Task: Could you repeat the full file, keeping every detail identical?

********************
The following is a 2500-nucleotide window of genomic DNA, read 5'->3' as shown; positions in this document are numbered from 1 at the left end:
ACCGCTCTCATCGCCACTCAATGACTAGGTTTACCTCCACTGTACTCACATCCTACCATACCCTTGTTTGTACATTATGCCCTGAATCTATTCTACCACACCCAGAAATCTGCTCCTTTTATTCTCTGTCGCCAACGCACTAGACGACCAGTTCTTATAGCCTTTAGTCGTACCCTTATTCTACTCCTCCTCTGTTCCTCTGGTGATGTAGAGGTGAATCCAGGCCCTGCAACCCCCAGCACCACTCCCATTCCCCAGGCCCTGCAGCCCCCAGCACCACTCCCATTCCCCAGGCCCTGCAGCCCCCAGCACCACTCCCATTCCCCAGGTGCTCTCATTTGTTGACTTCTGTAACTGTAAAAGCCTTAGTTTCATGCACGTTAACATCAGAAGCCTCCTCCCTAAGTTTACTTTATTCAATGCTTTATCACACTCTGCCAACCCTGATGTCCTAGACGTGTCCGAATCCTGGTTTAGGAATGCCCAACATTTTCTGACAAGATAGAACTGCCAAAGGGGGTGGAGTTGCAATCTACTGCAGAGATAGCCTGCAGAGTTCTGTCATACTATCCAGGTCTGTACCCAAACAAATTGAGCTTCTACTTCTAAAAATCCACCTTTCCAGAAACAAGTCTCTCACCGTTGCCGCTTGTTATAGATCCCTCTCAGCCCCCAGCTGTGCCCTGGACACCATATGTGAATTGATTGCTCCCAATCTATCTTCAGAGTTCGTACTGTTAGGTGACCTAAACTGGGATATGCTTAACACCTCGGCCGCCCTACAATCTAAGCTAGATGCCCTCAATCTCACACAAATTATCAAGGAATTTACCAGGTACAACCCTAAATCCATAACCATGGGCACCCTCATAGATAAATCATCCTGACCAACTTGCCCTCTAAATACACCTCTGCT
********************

The following is a 2500-nucleotide window of genomic DNA, read 5'->3' as shown; positions in this document are numbered from 1 at the left end:
ACCGCTCTCATCGCCACTCAATGACTAGGTTTACCTCCACTGTACTCACATCCTACCATACCCTTGTTTGTACATTATGCCCTGAATCTATTCTACCACACCCAGAAATCTGCTCCTTTTATTCTCTGTCGCCAACGCACTAGACGACCAGTTCTTATAGCCTTTAGTCGTACCCTTATTCTACTCCTCCTCTGTTCCTCTGGTGATGTAGAGGTGAATCCAGGCCCTGCAACCCCCAGCACCACTCCCATTCCCCAGGCCCTGCAGCCCCCAGCACCACTCCCATTCCCCAGGCCCTGCAGCCCCCAGCACCACTCCCATTCCCCAGGTGCTCTCATTTGTTGACTTCTGTAACTGTAAAAGCCTTAGTTTCATGCACGTTAACATCAGAAGCCTCCTCCCTAAGTTTACTTTATTCAATGCTTTATCACACTCTGCCAACCCTGATGTCCTAGACGTGTCCGAATCCTGGTTTAGGAATGCCCAACATTTTCTGACAAGATAGAACTGCCAAAGGGGGTGGAGTTGCAATCTACTGCAGAGATAGCCTGCAGAGTTCTGTCATACTATCCAGGTCTGTACCCAAACAAATTGAGCTTCTACTTCTAAAAATCCACCTTTCCAGAAACAAGTCTCTCACCGTTGCCGCTTGTTATAGATCCCTCTCAGCCCCCAGCTGTGCCCTGGACACCATATGTGAATTGATTGCTCCCAATCTATCTTCAGAGTTCGTACTGTTAGGTGACCTAAACTGGGATATGCTTAACACCTCGGCCGCCCTACAATCTAAGCTAGATGCCCTCAATCTCACACAAATTATCAAGGAATTTACCAGGTACAACCCTAAATCCATAACCATGGGCACCCTCATAGATAAATCATCCTGACCAACTTGCCCTCTAAATACACCTCTGCT